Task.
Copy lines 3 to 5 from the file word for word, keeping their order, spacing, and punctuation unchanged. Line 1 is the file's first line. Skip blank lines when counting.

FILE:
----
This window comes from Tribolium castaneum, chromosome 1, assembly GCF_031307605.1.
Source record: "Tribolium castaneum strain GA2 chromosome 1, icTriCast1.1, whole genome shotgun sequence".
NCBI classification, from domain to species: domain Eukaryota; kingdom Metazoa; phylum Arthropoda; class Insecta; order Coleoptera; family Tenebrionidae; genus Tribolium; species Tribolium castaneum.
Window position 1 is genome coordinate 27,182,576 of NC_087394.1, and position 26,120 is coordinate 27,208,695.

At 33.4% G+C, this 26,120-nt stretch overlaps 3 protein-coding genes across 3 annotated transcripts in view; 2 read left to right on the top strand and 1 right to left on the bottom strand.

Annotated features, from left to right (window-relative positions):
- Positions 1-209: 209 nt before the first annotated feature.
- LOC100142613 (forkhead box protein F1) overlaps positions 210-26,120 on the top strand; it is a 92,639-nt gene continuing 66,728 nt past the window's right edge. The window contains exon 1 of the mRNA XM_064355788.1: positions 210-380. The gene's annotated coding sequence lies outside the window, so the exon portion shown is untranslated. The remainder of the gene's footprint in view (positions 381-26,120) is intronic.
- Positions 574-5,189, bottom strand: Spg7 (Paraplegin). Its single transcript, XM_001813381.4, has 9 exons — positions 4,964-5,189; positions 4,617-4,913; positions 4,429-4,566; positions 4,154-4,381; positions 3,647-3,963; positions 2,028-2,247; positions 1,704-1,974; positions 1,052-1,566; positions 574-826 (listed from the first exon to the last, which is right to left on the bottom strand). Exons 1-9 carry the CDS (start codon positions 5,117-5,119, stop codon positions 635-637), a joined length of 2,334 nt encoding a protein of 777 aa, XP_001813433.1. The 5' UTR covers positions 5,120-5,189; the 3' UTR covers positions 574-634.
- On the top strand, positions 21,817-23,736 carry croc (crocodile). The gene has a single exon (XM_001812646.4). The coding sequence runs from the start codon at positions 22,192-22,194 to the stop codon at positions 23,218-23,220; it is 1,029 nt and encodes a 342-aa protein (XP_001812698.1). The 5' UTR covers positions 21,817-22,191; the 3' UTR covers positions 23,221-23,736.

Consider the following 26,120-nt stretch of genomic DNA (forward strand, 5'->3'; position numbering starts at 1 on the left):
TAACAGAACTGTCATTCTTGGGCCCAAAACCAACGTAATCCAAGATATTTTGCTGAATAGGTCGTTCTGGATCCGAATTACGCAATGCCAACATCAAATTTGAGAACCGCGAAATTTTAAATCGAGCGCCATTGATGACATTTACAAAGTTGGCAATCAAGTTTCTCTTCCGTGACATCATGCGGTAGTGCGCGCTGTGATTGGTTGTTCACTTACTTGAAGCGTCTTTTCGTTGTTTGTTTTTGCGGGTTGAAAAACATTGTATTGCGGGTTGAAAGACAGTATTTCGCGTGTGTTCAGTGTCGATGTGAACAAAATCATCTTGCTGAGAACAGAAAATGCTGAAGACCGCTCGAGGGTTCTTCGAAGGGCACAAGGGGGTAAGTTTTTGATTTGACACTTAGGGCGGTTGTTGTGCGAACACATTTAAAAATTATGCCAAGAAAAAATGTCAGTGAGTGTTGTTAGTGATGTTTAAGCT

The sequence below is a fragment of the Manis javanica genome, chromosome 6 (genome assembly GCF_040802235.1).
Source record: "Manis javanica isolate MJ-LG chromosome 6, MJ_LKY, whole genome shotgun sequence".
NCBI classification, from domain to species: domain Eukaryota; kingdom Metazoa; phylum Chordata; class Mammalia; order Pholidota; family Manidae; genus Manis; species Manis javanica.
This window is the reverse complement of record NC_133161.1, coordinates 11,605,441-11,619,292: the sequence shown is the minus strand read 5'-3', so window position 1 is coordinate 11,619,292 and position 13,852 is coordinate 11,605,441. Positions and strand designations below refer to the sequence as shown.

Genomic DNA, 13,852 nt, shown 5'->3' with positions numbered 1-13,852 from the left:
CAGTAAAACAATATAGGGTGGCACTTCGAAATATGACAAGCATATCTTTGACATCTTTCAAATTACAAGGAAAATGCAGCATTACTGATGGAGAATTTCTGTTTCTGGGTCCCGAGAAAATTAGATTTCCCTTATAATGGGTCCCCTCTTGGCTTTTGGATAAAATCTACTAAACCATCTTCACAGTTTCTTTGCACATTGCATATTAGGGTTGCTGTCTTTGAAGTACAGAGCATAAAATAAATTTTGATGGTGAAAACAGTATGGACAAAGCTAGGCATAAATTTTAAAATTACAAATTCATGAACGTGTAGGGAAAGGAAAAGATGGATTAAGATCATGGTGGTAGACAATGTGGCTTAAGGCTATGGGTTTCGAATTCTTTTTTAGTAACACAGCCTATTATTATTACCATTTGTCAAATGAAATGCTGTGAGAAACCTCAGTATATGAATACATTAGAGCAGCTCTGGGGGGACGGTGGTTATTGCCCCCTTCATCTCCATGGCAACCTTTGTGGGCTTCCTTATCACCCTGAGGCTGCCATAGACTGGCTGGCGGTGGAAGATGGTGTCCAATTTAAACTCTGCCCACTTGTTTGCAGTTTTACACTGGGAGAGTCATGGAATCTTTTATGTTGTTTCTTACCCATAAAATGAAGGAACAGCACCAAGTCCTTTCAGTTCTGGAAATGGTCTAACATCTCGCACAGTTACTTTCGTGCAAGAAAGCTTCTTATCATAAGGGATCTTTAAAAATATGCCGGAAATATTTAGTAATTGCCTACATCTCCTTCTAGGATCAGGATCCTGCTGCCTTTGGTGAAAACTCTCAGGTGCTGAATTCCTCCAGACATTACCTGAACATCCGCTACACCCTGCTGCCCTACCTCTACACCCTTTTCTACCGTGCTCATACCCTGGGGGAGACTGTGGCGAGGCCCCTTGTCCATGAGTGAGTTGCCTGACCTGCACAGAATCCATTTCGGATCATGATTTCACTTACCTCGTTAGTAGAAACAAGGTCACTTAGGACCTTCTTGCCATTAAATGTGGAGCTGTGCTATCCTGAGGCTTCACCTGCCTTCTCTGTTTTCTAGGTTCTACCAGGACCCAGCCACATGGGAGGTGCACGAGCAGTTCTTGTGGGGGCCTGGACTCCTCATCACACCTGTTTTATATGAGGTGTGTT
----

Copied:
NCBI classification, from domain to species: domain Eukaryota; kingdom Metazoa; phylum Arthropoda; class Insecta; order Coleoptera; family Tenebrionidae; genus Tribolium; species Tribolium castaneum.
Window position 1 is genome coordinate 27,182,576 of NC_087394.1, and position 26,120 is coordinate 27,208,695.

At 33.4% G+C, this 26,120-nt stretch overlaps 3 protein-coding genes across 3 annotated transcripts in view; 2 read left to right on the top strand and 1 right to left on the bottom strand.